Pet’s enhance our lives
A very happy New Year to you all! As the dark days of January descend upon us, I thought it might be timely to remember how much pleasure our pet animals give us. Dogs, cats and other pets can take a central place in the family or can be the all-important companion, maybe acting as the link to other close family members.
The beneficial effect on humans’ mental and physical health through pet ownership has been explored for over a century. In 1908 an American Colonel was hauled in front of a military tribunal, accused of mental derangement, as his dog Riley was seen to jump on the Colonel’s lap and lick his face, steal his boots and generally act in a manner that demonstrated total “disregard of the seriousness of army life”. Furthermore, Riley treated officers and enlisted men in exactly the same way! Shock horror! Luckily the tribunal took the sensible view that Riley kept the old Colonel happy and so the status quo should be tolerated.
In our modern world it’s difficult to imagine someone’s sanity being called into question simply because of affectionate displays between pet and owner. On the contrary, the benefits of a human-animal bond have been researched for over 30 years by cardiologists, psychiatrists and psychologists. For example, there is an immediate reduction in stress levels when a person interacts with a friendly dog, demonstrated by falls in blood pressure, muscle tension and the stress-associated hormones cortisol and adrenaline. As we all know, cardiovascular disease in humans feeds off stress. Research by American cardiologists has shown not only a preventative effect on hypertension through dog ownership but also benefits following actual heart problems. Survival times following heart attacks are significantly longer in pet-owning patients.
Stress is one of the great evils of our time, responsible not only for heart disease but contributing to depressive and anxiety disorders. Up to 25% of GP consultations are for these psychological problems which can be more debilitating than physical ailments. Living with a pet that you love can reduce the risk of depression four-fold. In a study of people over 60 years old who were not living with human companions, depressive illnesses were four times more common in non-pet owners compared to pet owners of the same age. Furthermore, pet owners required less medical intervention in general and were happier with their lives.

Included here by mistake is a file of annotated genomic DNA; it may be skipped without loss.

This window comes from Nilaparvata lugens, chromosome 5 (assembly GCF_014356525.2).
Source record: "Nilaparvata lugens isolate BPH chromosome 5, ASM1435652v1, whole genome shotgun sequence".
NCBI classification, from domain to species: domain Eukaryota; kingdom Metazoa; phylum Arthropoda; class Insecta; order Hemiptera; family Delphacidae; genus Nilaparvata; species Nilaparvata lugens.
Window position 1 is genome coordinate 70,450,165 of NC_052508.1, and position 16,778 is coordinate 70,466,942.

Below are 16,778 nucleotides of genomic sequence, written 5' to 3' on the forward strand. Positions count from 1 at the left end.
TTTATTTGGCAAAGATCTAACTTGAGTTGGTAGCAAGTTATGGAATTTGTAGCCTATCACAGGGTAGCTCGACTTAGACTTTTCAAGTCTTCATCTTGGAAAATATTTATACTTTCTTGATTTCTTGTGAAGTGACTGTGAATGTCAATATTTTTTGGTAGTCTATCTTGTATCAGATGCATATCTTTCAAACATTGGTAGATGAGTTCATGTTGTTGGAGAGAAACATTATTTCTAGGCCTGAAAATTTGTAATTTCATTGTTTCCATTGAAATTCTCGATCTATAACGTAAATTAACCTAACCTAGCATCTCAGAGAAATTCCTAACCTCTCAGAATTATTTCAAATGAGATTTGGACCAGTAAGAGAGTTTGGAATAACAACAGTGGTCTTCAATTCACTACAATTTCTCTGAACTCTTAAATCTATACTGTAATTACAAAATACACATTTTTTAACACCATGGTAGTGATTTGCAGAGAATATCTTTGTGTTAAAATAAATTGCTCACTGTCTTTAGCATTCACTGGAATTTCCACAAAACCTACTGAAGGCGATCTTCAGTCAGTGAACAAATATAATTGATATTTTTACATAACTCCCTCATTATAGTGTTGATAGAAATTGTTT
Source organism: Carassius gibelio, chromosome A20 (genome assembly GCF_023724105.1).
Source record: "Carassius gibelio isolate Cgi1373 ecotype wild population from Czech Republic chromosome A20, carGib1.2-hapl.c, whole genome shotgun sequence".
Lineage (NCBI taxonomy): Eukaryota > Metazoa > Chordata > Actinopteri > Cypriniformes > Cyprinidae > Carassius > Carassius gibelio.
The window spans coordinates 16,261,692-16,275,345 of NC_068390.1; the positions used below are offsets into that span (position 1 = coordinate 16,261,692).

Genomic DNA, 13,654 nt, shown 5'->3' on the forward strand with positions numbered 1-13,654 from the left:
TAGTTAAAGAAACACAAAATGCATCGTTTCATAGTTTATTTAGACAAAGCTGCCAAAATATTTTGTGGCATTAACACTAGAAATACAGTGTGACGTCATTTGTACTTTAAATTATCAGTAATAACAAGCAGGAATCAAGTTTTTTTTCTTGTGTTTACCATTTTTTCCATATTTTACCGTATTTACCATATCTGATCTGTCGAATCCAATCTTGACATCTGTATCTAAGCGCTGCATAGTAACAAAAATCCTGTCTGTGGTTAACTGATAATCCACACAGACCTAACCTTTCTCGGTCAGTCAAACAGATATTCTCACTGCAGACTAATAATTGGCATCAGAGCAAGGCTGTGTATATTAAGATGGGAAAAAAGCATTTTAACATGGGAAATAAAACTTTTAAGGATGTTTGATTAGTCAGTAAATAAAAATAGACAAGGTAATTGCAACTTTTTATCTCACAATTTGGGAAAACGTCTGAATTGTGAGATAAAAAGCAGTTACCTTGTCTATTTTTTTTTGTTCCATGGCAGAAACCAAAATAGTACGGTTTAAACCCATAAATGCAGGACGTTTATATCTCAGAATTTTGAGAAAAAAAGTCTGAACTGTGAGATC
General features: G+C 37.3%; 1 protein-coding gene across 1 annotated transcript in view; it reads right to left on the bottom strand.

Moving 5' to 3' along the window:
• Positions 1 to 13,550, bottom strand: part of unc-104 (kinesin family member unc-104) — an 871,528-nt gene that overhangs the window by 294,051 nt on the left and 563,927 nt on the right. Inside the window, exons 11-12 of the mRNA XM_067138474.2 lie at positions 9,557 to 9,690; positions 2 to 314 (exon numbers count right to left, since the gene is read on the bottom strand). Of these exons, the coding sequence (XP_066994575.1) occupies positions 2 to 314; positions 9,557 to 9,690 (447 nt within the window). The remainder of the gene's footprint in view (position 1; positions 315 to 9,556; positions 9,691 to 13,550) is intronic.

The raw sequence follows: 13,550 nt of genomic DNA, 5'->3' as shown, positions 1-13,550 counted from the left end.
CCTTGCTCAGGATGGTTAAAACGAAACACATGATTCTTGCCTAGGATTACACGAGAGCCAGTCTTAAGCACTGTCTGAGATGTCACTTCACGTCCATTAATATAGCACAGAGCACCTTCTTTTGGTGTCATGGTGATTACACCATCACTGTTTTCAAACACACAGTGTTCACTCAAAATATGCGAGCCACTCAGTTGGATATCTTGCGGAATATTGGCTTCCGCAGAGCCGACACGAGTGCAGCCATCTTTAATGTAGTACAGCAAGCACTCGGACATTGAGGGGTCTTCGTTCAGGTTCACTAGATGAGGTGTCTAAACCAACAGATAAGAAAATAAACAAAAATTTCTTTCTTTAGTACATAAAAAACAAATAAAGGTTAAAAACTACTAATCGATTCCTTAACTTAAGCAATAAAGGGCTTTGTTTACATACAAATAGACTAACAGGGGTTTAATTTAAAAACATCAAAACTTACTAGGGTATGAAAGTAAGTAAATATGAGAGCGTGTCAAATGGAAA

Another important aspect of dog ownership is the exercise element it brings to a person’s life. Not only is regular, moderate exercise good for you (surprise, surprise!) the social element of meeting people while walking is not to be underestimated. Many personal relationships have started at the end of a pair of dog leads!
With all the benefits of pet ownership, it’s no surprise that there are some expenses, in time, money and emotion. I think we can all agree that time with our pets is time well-spent although on a cold, wet afternoon walking the dogs across a muddy field can be less than attractive. But how nice is it curled up later with them by the fire? All pet owners need to budget for their animals and put some money away for unexpected trips to the vet but regular check-ups can alert us to developing problems and minimise expense through early diagnosis and treatment. As for the emotional investment we all make in our pets, I think it comes with the territory and as far as I am concerned, its the best investment I’ll make!
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